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Key Allergens

Cucumbers are in the Cucurbitaceae family of plants which also includes pumpkins and melons.

None of the allergens in cucumber have been recognised by the World Health Organization (WHO), but it is thought that the allergen responsible for causing allergic reactions are profilin proteins. There needs to be more studies showing allergenicity before it can be added to the WHO Allergen Database.

Profilin proteins are panallergens, they have the potential to cause allergies over several groups of plants.

When preserved in vinegar cucumbers become pickled and are referred to as pickles (or gherkins in the UK), the pickling process most likely reduces the allergenicity of profilin proteins in the cucumber as these proteins are easily damaged.

Food Intolerances

Food is high in sulphites Food is low in FODMAP Food is medium in lectins Food is high in salicylates

When pickled, cucumbers are high in sulphites. Fresh cucumbers are low in sulphites. Sulphites are inorganic salts used in preservations and have the potential to cause symptoms of food intolerance to those sensitive to sulphites, this food intolerance is more common in asthmatics. An improvement in symptoms can be made with a change to a low sulphite diet.

Cucumber is a low FODMAP food. FODMAP stands for Fermentable oligosaccharides, disaccharides, monosaccharides and polyols. Foods high in FODMAPs can cause symptoms of food intolerance, affecting the gastro intestinal system and this can be mistaken for a true IgE food allergy.

Cucumber is a food high in salicylates. Salicylates have the potential to cause worsening of asthma, swelling, itching and hives as well as food intolerance symptoms in people who are sensitive to salicylates.

Cucumber is one of the few vegetables to contain a moderate amount of lectins, another cause of food intolerance. Cooking foods with lectins makes them more digestible and can reduce the symptoms of food intolerance.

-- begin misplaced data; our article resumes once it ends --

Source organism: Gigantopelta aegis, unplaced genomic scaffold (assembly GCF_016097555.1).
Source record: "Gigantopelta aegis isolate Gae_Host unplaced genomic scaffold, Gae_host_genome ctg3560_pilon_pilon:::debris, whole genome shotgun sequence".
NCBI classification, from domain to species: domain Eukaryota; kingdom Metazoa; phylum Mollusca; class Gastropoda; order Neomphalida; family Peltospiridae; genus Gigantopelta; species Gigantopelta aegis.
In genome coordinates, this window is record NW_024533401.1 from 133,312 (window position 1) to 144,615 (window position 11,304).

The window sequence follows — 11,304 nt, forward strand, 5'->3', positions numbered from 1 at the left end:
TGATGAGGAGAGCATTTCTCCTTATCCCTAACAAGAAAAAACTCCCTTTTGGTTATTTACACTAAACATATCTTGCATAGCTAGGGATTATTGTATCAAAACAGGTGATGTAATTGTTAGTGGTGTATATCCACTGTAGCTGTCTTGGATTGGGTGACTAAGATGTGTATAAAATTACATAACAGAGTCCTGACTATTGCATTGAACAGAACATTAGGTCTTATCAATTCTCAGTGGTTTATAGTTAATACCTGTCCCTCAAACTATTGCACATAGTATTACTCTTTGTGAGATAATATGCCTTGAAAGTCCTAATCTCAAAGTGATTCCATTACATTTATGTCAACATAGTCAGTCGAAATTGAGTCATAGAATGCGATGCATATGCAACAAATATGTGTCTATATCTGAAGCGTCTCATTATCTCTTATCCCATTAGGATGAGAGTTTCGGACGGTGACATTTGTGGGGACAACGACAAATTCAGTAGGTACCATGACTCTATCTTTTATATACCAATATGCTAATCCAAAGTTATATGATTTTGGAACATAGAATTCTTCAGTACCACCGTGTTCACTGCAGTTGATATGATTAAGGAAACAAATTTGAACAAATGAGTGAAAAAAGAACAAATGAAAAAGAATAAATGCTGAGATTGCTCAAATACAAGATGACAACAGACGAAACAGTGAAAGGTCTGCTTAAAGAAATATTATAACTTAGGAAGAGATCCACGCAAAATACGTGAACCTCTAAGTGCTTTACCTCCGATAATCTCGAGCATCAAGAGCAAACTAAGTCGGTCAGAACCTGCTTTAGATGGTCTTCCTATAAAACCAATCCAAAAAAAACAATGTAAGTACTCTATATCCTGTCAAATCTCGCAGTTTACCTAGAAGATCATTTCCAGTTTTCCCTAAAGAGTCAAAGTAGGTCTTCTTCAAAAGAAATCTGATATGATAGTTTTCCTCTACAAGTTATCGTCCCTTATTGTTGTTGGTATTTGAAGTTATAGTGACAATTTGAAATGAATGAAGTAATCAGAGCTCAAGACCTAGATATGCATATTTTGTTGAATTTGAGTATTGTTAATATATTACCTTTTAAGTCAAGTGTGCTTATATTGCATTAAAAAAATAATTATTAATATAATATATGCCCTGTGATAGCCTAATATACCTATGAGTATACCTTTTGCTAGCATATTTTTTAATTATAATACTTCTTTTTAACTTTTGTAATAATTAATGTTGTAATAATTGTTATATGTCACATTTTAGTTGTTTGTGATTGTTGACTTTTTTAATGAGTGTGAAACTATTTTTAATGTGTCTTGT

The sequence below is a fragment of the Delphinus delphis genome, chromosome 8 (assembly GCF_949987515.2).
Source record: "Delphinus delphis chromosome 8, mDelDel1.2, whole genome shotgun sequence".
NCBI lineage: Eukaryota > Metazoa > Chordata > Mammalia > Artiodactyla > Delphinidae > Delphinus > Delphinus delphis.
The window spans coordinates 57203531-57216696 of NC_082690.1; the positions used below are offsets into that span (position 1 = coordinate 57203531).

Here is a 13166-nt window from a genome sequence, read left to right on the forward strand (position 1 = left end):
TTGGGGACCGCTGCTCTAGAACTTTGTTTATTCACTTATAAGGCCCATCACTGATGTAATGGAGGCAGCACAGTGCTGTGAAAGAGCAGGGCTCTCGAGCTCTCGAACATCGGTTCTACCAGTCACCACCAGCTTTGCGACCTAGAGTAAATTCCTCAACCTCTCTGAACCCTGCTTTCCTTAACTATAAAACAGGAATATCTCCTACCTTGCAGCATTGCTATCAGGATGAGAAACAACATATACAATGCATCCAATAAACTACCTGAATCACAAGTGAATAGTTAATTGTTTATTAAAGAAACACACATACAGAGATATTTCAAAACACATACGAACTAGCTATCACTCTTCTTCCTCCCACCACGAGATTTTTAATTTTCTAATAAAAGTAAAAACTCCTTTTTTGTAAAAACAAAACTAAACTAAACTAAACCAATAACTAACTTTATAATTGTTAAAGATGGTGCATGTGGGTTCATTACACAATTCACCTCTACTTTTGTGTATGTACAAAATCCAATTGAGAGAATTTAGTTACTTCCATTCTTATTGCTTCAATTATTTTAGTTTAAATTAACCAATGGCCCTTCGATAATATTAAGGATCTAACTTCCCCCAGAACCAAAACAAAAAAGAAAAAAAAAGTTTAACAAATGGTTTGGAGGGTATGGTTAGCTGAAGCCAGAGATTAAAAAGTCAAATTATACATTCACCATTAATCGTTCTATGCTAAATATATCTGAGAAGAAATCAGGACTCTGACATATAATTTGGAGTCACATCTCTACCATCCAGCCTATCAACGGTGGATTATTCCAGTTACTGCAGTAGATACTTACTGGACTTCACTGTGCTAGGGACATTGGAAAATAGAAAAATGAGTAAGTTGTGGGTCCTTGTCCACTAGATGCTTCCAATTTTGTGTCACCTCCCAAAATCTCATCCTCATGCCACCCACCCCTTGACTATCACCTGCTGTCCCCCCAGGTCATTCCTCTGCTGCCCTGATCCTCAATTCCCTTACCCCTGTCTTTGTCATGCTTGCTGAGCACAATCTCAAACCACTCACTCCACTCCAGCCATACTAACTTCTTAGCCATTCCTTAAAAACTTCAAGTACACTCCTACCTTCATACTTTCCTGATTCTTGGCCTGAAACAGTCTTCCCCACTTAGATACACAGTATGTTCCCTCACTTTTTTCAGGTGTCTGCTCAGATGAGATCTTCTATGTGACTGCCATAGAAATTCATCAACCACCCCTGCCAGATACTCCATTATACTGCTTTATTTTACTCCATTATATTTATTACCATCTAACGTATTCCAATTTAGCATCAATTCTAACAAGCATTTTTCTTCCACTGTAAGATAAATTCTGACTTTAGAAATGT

You can read more about Food Intolerances on the dedicated Food Intolerance Page.

Associated Syndromes

Allergy to cucumber can be linked to Celery-Mugwort-Spice Syndrome as the sensitising allergen is a profilin protein called Art v 4, these proteins are also sometimes also called Bet v 2 proteins. This is a subtype of Pollen Food Allergy Syndrome. Where sensitisation to a pollen causes allergy to food containing similarly shaped foods.

There is also a link between cucumber and Latex Food Syndrome. The plant involved in latex allergy Hevea brasiliensis, the rubber tree plant, has an allergen called Hev b 8 which is a profilin protein. Those very sensitised to latex may have a contact allergic reaction from other foods or plants containing profilin proteins, there is less evidence of this than sensitisation to other latex linked proteins like hevein and chitinases.

Cross Reactivity

Those with a sensitivity to latex may have linked allergies to foods which contain high levels of chitinase, like avocado, chestnuts, corn (maize), kiwi, papaya, pomegranate and tomatoes.

Other plants containing profilin proteins are dates, kiwi, pineapple, celery, peanut, chilli, watermelon, orange, hazelnut, muskmelon, carrot, strawberry, soya beans, barley, walnut, lychee, lupin, apple, banana, cherry, almond, peach, pear, mustard, tomato, aubergine and wheat.



Allergen Encyclopedia - Cucumber

Anaphylaxis Campaign - Allergy to Vegetables

AAAAI - Oral Allergy Syndrome

Oral Allergy Syndrome

Healthline - FODMAP Foods

ATP Science - Salicylate Food List

Articles and Journals

Phytochemical and Biological Studies of Cucurbitaceae: A Mini- Review, 2024

Pollen Food Allergy Syndrome in Japanese Children and Adolescents: Risk Factors and Pollen Sensitisation, 2023

Two new allergens in a watermelon (Citrullus lanatus) allergy episode, 2022

Prevalence of tomato and cucumber sensitization among greenhouse workers, 2021

Dietary Lectins: Gastrointestinal and Immune Effects, 2020

Pollen-food allergy syndrome in children, 2020

Cucumber Anaphylaxis in a Latex-Sensitized Patient, 2011

Cucumber Allergy (CA) and Latex IgE Sensitization, 2010

Fennel, cucumber, and melon allergy successfully treated with pollen-specific injection immunotherapy, 2000

Cross-allergenicity among celery, cucumber, carrot, and watermelon, 1993

Let me know if you found any of these interesting or useful. If you spot an article or research that you think is interesting you can message me or tag me on Facebook or Twitter - links at the bottom of the page.

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